The old mills that once used this water for power - to grind corn and wheat, cut lumber, and gin cotton - are silent now, or gone. But in days past, they heard many a tall tale and somber discussion as residents gathered on Saturdays to socialize and talk about everything from politics to crops.
After the Civil War, a young veteran, John H. Blanchard, left his family's plantation home in Kentucky to search for a place of greater solitude - place which could offer escape from the aftermath of war. He had enrolled as a private on July 23, 1861, to serve with the Kentucky Volunteers of the confederate army. During four years of bitter conflict, Blanchard fought in several campaigns and was wounded at Chickamauga. By the time the war ended, Blanchard had been promoted to lieutenant and cited for gallant and meritorious conduct.
Near Blanchard Springs in the peaceful Ozarks, he homesteaded 160 acres of land and built an undershot grist mill. Before his death in 1914, at the age of 74, he was elected to two terms as county treasurer.
Some things in the natural system seem exempt from the passage of time. Blanchard Springs is one. Today, water still pours abundantly from the spring. A scenic trail and pedestrian bridge lead visitors back to John Blanchard's spring. Here in 1971, scuba divers entered to explore the mysterious watercourse all the way to the natural entrance.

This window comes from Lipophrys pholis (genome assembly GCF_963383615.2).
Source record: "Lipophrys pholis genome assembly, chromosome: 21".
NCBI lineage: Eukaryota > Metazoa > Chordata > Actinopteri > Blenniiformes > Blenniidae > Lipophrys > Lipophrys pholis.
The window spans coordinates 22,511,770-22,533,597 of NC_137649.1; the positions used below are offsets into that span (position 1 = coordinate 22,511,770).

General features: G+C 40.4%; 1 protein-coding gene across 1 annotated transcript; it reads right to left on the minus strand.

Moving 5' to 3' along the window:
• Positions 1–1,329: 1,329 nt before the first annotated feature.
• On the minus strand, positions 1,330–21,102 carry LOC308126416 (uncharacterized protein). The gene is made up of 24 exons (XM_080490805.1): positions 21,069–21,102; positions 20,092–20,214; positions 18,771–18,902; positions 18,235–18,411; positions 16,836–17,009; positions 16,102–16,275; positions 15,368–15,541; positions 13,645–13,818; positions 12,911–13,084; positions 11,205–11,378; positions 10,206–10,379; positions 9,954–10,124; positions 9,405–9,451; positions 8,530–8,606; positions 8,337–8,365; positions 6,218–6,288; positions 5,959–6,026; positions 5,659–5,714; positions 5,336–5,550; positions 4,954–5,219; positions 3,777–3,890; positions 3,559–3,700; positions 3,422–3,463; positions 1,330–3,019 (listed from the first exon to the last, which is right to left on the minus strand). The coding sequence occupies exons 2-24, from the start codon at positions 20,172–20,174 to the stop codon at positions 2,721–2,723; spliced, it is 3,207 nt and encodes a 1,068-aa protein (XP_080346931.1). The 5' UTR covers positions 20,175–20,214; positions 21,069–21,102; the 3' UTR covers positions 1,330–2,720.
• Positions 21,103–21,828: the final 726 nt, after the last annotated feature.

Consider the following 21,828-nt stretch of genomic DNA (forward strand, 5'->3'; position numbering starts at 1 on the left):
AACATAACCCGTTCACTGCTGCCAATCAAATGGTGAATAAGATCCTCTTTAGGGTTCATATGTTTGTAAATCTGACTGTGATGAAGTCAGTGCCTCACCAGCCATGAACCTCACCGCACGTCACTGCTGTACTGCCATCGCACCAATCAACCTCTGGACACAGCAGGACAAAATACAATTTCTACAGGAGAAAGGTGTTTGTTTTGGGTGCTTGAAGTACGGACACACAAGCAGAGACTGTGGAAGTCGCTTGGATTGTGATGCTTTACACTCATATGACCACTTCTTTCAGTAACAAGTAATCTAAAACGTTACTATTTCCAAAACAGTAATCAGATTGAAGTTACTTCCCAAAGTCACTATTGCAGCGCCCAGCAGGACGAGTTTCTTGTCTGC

In 4,000 feet of unexplored, mostly water-filled passageways, the scuba divers mapped five inaccessible air filled rooms and corridors. They returned with photographs of remarkable cave formations, waterfalls and cave life. The also brought back valuable data on the rate of water flow through this portion of the cave. They determined that it takes eighteen and a half hours for water to flow through 1,000 feet of cave passages full of water, and five hours to flow through 3,000 feet of stream in the air-filled rooms. A cave journey of less than a mile takes almost 24 hours